Race-leader Robert Millar in the 1985 Vuelta

You cannot really be in love with the Vuelta without also loving Spain, and I fell head-over-heels on my first-ever trip to the country in 1985. It started in Oviedo after a six-hour bus ride from Bilbao, to where I’d flown from Brussels just a few days after seeing Moreno Argentin win Liege-Bastogne-Liege. Next morning the chaos began, that is to say the Vuelta stage began, with me on the back of a small, oily, 500cc moto driven by a guy called Ortega, with whom I could barely speak a word of Spanish. The chaos gradually became a bike-race as the Vuelta moved away from Oviedo and out into the hilly Asturian countryside. I warmed to the rhythm of the race as it sped along highways and by-ways, passing villages where every single inhabitant cheered the race on. I then captured a first image of Miguel Indurain as he descended a mountain road with the race-leader’s Amarillo jersey on his back. And before you knew it we were heading into the Picos de Europa mountains where a stunning church towered over the road we were on – the Santuario de Covadonga. Then the road climbed, past waterfalls, caves, forests, and even past grazing wild horses, until we emerged on to a spectacular plateau high above. I had seen some inspirational racing between Pedro Delgado, Robert Millar, Fabio Parra and Federico Echave, but my lasting memory was of the beauty of the climb, the way the road circled two crystal clear lakes near the top, and how dramatically snow-covered peaks rose high above the finish-line. Meet the Lagos de Covadonga – there could have been worse ways to start my Vuelta a España experience.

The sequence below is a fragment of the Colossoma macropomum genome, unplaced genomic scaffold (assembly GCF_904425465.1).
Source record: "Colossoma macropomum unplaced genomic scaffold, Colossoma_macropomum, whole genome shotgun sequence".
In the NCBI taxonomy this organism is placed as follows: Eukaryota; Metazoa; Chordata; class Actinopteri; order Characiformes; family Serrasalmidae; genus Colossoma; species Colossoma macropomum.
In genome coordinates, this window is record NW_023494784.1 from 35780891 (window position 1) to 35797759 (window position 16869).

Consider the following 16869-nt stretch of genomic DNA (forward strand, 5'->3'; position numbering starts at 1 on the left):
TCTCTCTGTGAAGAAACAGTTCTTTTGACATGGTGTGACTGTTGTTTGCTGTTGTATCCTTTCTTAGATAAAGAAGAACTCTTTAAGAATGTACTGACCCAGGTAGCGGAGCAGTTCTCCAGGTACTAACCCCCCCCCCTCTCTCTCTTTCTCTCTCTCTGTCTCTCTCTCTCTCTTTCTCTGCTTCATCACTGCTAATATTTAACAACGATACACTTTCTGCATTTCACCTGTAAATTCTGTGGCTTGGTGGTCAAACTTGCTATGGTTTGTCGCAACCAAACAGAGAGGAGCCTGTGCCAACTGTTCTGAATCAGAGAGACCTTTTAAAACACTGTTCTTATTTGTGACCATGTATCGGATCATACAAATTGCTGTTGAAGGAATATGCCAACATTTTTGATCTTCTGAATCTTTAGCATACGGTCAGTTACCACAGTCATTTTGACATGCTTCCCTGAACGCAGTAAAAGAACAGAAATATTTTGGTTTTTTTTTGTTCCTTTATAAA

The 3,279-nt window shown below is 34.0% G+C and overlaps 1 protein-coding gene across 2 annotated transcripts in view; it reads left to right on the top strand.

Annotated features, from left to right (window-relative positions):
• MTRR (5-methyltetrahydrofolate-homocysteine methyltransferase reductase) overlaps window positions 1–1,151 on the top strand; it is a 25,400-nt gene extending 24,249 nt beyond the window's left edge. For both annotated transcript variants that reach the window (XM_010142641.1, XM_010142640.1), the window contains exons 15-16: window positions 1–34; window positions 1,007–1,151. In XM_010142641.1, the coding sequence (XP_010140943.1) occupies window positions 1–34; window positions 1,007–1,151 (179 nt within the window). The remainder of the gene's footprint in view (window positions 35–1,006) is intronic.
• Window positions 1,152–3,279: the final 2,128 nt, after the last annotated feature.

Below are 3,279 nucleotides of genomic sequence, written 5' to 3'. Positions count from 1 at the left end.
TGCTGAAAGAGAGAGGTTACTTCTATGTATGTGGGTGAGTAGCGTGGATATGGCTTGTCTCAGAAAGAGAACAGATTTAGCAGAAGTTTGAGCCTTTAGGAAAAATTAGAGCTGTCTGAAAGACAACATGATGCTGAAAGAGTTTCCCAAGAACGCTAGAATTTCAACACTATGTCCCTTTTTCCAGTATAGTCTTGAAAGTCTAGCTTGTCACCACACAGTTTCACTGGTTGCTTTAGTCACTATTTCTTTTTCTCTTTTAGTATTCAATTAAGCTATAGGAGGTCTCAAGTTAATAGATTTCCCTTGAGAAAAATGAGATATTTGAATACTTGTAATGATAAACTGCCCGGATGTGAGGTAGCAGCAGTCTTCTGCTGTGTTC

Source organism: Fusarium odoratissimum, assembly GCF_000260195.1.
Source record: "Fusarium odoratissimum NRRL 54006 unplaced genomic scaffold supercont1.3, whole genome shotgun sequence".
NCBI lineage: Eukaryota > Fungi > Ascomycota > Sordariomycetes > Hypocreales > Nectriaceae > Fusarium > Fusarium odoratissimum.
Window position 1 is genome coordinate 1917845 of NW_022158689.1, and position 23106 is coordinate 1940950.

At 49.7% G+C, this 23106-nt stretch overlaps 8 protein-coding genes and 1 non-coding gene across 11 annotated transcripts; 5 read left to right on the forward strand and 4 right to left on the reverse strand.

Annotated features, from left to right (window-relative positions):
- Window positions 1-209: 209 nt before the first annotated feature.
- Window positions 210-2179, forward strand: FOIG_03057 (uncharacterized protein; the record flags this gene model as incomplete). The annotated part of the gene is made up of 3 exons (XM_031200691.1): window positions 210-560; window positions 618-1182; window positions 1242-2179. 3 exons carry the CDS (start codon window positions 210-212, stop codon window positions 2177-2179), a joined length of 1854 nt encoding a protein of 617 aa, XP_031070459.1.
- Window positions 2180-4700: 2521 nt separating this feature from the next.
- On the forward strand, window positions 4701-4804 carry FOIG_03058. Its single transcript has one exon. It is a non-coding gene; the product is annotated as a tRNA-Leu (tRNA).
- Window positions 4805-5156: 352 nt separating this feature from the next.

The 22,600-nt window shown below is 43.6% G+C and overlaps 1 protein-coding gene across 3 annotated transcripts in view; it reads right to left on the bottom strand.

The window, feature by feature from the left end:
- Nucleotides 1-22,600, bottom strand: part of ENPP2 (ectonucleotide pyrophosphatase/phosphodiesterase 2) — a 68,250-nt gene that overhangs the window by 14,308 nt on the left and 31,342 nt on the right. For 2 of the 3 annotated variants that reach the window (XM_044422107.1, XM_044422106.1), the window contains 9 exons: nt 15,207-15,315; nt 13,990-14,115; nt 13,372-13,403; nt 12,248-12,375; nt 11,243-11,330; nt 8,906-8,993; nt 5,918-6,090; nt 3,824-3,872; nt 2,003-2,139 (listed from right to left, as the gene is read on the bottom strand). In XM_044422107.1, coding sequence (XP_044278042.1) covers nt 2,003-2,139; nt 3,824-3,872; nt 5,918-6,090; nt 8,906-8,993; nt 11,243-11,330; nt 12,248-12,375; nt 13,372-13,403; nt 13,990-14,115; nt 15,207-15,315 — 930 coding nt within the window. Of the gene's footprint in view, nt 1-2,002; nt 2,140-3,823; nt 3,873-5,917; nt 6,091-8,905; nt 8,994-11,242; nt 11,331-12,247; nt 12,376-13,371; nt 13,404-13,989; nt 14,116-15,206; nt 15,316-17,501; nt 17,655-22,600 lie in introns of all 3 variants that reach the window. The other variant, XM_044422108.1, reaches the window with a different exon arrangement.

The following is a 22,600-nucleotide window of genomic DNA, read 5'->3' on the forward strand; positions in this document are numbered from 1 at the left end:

Now, there’s a bit more to the Vuelta than mere sunsets and nostalgic prose. It’s an absolutely brutal bike-race that thrills its followers but scares even the greatest cyclists. It’s always been that way. I’m old enough and therefore lucky enough to have seen the old Vuelta before it became the new Vuelta - the version that switched from an April-May date to a late-summer slot in 1995. It would be easy now to ignore the older version because the quarter-century of Vueltas since ’95 accounts for one-third of the entire history of the race, a period that has quite obviously grown its separate history too. But there are so many elements of the old Vuelta in today’s contemporary version that to disregard the older race entirely would be wrong. It helps that there are still some human traces of the older Vuelta around, namely Pedro Delgado - winner of the 1985 and 1989 events – who is Spanish TV’s lead-commentator, as well as a phalanx of official car drivers like ex-racers Laudelino Cubino, Juan-Martin Oliver, Roberto Sierra and Inigo Cuesta. Ex-Vuelta ‘stars like Sean Kelly and Mathieu Hermans sometimes visit the race as guests on TV, while the biggest cheers of all are reserved for when Miguel Indurain pays a rare visit to a race he never won nor even liked.